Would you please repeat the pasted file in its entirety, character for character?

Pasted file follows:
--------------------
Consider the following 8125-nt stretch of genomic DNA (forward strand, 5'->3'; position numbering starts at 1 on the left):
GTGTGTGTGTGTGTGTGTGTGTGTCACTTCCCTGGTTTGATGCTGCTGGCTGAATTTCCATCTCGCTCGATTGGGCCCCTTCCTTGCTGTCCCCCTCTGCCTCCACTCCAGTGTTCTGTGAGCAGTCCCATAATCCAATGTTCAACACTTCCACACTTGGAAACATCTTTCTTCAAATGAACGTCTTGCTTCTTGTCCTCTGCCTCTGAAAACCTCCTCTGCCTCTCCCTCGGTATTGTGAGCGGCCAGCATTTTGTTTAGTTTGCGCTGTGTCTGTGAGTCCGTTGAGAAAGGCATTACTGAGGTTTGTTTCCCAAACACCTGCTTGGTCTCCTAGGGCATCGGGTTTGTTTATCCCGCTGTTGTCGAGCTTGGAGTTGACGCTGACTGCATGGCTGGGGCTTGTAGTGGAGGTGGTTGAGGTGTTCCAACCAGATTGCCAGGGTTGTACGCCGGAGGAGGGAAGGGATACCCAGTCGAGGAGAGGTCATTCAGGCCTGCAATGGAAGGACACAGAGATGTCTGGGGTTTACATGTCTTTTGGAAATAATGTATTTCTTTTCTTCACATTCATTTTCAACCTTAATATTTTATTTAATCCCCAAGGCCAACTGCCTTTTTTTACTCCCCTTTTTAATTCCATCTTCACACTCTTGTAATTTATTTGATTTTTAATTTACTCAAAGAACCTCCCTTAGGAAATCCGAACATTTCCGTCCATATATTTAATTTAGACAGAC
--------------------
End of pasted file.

Consider the following 8125-nt stretch of genomic DNA (forward strand, 5'->3'; position numbering starts at 1 on the left):
GTGTGTGTGTGTGTGTGTGTGTGTCACTTCCCTGGTTTGATGCTGCTGGCTGAATTTCCATCTCGCTCGATTGGGCCCCTTCCTTGCTGTCCCCCTCTGCCTCCACTCCAGTGTTCTGTGAGCAGTCCCATAATCCAATGTTCAACACTTCCACACTTGGAAACATCTTTCTTCAAATGAACGTCTTGCTTCTTGTCCTCTGCCTCTGAAAACCTCCTCTGCCTCTCCCTCGGTATTGTGAGCGGCCAGCATTTTGTTTAGTTTGCGCTGTGTCTGTGAGTCCGTTGAGAAAGGCATTACTGAGGTTTGTTTCCCAAACACCTGCTTGGTCTCCTAGGGCATCGGGTTTGTTTATCCCGCTGTTGTCGAGCTTGGAGTTGACGCTGACTGCATGGCTGGGGCTTGTAGTGGAGGTGGTTGAGGTGTTCCAACCAGATTGCCAGGGTTGTACGCCGGAGGAGGGAAGGGATACCCAGTCGAGGAGAGGTCATTCAGGCCTGCAATGGAAGGACACAGAGATGTCTGGGGTTTACATGTCTTTTGGAAATAATGTATTTCTTTTCTTCACATTCATTTTCAACCTTAATATTTTATTTAATCCCCAAGGCCAACTGCCTTTTTTTACTCCCCTTTTTAATTCCATCTTCACACTCTTGTAATTTATTTGATTTTTAATTTACTCAAAGAACCTCCCTTAGGAAATCCGAACATTTCCGTCCATATATTTAATTTAGACAGAC